|Publication number||US5562405 A|
|Application number||US 08/401,413|
|Publication date||Oct 8, 1996|
|Filing date||Mar 9, 1995|
|Priority date||Mar 10, 1994|
|Also published as||DE69506297D1, DE69506297T2, EP0671563A1, EP0671563B1|
|Publication number||08401413, 401413, US 5562405 A, US 5562405A, US-A-5562405, US5562405 A, US5562405A|
|Inventors||Michael L. Ryall|
|Original Assignee||Weir Pumps Limited|
|Export Citation||BiBTeX, EndNote, RefMan|
|Patent Citations (23), Non-Patent Citations (2), Referenced by (24), Classifications (10), Legal Events (5)|
|External Links: USPTO, USPTO Assignment, Espacenet|
This invention relates to pumps and compressors, and in particular to multistage axial flow pumps and compressors.
The invention has application in multistage pumps suitable for pumping a range of fluids, both liquids and gases, but also offers particular advantages in relation to axial pumps for use in pumping multiphase fluids as may be encountered in oil and gas exploration and production. Both the general and multiphase applications of the invention are described herein.
In existing multistage fluid pumps and compressors, whether of the centrifugal, mixed flow or axial flow type, an increase in fluid pressure is achieved in each stage by: an impeller, which imparts both whirl to the fluid and increases its pressure; and a diffuser or volute, which reduces the absolute velocity of the fluid and increases the fluid pressure further by the partial conversion of fluid velocity energy into pressure energy. In general, an objective in the design of these machines is that at the flow rate at which the hydraulic efficiency is a maximum that is, the design duty flow, a substantial amount of fluid diffusion takes place in the volute or bladed stators.
In order to achieve relatively high stage pressures it is generally necessary to employ centrifugal or mixed flow pumps. It is among the objects of one aspect of the present invention to provide a multistage axial flow pump which will provide a performance comparable with, or better than, a multistage centrifugal or mixed flow pump, at a lower manufacturing cost.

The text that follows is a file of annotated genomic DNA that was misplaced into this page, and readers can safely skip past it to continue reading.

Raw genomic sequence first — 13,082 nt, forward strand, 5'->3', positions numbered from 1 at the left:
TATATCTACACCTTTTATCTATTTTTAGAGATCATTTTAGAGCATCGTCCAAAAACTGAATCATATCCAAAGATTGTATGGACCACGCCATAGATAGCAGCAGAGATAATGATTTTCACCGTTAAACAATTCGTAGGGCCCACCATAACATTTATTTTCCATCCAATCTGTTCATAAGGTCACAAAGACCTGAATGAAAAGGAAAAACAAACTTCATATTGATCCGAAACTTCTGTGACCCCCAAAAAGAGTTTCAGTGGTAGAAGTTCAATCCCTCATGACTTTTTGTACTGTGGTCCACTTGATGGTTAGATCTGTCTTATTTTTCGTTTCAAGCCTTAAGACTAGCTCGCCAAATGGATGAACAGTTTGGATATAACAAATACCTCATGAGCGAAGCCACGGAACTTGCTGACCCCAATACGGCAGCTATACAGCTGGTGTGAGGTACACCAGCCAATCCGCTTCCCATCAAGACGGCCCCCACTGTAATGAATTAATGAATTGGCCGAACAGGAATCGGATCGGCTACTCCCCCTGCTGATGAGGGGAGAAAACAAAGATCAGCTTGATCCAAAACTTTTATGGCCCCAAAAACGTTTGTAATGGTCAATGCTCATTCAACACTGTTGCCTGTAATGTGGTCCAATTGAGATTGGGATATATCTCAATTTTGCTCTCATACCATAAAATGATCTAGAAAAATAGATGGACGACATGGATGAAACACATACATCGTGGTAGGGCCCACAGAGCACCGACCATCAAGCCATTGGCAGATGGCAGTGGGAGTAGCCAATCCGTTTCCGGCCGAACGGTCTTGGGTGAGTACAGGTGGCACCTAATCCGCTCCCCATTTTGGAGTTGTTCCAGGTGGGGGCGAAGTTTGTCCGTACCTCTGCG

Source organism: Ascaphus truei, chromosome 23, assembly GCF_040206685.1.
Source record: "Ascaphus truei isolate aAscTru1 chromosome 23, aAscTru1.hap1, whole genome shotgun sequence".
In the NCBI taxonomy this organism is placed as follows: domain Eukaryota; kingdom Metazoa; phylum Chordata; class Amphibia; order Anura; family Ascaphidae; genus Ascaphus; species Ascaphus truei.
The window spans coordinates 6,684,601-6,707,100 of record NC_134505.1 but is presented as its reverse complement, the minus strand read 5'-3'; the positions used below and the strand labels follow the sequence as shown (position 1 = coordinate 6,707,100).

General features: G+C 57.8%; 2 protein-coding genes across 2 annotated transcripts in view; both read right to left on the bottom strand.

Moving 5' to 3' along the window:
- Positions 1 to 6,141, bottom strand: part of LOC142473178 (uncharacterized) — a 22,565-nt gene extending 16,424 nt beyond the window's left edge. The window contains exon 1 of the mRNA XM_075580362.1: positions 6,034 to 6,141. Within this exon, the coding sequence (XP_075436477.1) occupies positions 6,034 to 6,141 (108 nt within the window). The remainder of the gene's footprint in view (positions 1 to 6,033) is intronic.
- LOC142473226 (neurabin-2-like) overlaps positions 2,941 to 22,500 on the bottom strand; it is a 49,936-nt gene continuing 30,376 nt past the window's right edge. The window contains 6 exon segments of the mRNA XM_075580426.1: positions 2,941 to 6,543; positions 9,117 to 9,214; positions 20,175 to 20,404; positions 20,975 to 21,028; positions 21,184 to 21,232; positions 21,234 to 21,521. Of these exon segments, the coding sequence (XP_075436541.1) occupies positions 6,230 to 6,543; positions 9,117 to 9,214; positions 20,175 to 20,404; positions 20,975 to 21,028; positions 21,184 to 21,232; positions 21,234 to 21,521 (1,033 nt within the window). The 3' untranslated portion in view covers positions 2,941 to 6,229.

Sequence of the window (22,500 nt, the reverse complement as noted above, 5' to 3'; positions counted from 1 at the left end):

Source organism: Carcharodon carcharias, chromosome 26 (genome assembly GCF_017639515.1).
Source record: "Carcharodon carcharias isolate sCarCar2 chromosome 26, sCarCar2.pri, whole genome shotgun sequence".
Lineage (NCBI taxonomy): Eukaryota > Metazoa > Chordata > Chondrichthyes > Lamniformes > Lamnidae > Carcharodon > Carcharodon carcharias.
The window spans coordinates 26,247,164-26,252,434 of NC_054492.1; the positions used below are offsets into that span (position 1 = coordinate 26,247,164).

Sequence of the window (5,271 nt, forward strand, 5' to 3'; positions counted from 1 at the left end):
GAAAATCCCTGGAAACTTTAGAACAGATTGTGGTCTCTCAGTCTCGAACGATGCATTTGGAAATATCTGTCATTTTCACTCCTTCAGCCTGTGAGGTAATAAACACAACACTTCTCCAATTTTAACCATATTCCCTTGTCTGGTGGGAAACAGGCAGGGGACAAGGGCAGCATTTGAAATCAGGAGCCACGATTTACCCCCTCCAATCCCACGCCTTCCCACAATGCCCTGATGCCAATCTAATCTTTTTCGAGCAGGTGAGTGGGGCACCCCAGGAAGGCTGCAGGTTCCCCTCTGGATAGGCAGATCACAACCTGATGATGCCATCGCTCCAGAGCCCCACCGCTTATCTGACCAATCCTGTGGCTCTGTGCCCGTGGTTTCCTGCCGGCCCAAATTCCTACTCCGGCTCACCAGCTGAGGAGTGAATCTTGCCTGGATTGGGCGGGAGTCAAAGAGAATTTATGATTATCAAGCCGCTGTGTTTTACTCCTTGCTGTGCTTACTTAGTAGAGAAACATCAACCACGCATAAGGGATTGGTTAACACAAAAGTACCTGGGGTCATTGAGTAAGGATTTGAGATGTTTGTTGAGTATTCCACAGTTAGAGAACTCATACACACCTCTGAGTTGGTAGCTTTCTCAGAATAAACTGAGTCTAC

In many oil fields the fluid which is extracted from a hydrocarbon reservoir is a mixture of gas and liquid phases. During the pumping of such fluid, particularly at lower pressures, the gas phase tends to separate from the liquid phase, this problem being particularly acute within pump stages. In a conventional axial pump the gas phase tends to accumulate around the axis of the pump and to flow back along the pump axis.
Such conventional pumps typically comprise a cylindrical casing within which is mounted a rotatable shaft. An axial flow impeller, which may have a cylindrical or a conical hub, is mounted on the shaft directly upstream of a stationary diffuser. The impeller adds energy to the fluid while the diffuser reduces the absolute velocity of the fluid and increases the fluid pressure. The diffuser also serves to minimise the whirl velocity of the fluid at the diffuser outlet, and provides for substantially axial fluid flow from the stage. Due to the whirl imparted to the fluid by the impeller, separation of the gas and liquid phases towards the hub of both impeller and diffuser within the pump stages limits the gas-handling capability of such pumps. Accordingly, it is among the objects of another aspect of the present invention to provide a pump for multiphase fluids in which the gas phase remains substantially entrained within the liquid phase, thereby enhancing the ability of the pump to handle large gas fractions in the total fluid flow.
According to one aspect of the present invention there is provided a multistage axial flow pump or compressor comprising at least one stage including a rotor for imparting whirl in one direction and a stator for imparting whirl in the opposite direction.
According to another aspect of the present invention there is provided a method of pumping or compressing a fluid utilising a multistage pump or compressor including the steps: imparting whirl to the fluid in a first rotor; and then, imparting whirl to the fluid in the opposite direction in a first stator.
The present invention has application in both pumps and compressors however, in the interest of brevity, the description mainly refers to pumps.